The Challenge: enterprises simply building a better (digitalized) mouse trap are facing an existential threat posed by competitors who are buggy whipping the business models altogether
The desire to engage with a customer base that is more digitally savvy and whose expectations change with the social winds is pushing organizations to take a hard look at their outdated business models, processes, and systems. Leadership teams across the globe are trying to figure out how to take full advantage of emerging digital technologies—5G connected devices, the Internet-of-Things, Cloud, big data analytics, artificial intelligence, and blockchain—to enable a fundamental reimagination of the value they wish to offer their customer and how to deliver it effectively. A compelling vision of a wanted state and a strong owner to carry that vision through the perils and distractions of technology and organization change are required to ensure the returns on what not doubt will be an enormous investment in resources, time, and brain cells.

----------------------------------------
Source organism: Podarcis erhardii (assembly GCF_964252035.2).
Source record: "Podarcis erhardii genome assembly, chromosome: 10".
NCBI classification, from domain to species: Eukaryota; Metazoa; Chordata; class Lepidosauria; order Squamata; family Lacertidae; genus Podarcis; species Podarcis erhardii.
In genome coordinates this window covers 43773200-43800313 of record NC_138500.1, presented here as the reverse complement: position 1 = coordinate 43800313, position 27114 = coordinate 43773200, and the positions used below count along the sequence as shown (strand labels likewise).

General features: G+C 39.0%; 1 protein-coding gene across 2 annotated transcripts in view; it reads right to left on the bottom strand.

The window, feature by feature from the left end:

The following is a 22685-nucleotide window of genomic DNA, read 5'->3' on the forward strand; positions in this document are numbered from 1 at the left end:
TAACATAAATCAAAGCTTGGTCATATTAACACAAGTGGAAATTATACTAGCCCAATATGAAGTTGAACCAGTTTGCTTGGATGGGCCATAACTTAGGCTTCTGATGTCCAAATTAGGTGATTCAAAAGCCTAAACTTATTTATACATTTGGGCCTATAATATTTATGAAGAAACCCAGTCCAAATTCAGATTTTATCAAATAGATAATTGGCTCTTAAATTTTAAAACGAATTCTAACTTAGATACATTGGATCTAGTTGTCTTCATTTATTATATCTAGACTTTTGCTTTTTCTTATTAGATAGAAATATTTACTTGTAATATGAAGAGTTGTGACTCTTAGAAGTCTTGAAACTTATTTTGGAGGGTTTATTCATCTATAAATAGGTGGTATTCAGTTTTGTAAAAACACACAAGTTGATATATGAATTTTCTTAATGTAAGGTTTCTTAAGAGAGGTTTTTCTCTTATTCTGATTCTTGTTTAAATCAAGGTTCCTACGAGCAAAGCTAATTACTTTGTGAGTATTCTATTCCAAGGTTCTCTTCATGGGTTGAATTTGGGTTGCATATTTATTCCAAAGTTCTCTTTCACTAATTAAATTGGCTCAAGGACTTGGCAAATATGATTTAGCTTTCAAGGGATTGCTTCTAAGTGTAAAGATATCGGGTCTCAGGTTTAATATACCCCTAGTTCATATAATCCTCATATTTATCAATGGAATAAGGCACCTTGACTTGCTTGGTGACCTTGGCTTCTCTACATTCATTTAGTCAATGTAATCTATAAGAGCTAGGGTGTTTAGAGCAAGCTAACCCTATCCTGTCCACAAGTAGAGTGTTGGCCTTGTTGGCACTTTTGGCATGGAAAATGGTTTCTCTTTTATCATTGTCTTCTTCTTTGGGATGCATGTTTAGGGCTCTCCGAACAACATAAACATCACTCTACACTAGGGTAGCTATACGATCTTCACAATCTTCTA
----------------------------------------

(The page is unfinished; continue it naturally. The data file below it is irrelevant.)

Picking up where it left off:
Driving Strategic, Measurable Change
Innovation is typically related to a technology spark of some sort, while transformation is either some form of project management on steroids or a yet-to-be-defined concept. When it comes to driving change, we believe these two enablers cannot be viewed as somehow mutually exclusive: (1) transformation apart from innovation = strategy based on good intentions; while (2) innovation isolated from transformation = business value that lives in an intranet in PowerPoint that never sees an investment.
Transformation not woven with innovation is like trading in your workhorse pickup truck for a Porsche with no gasoline in the engine. It looks fast and pretty in your garage, but you really wanted to cruise the mountain pass at breathtaking speed. Innovation that is dedicated to a research or technology organization often falls prey to the org-chart game of throwing the ball over the wall and hoping someone plays with it at some point.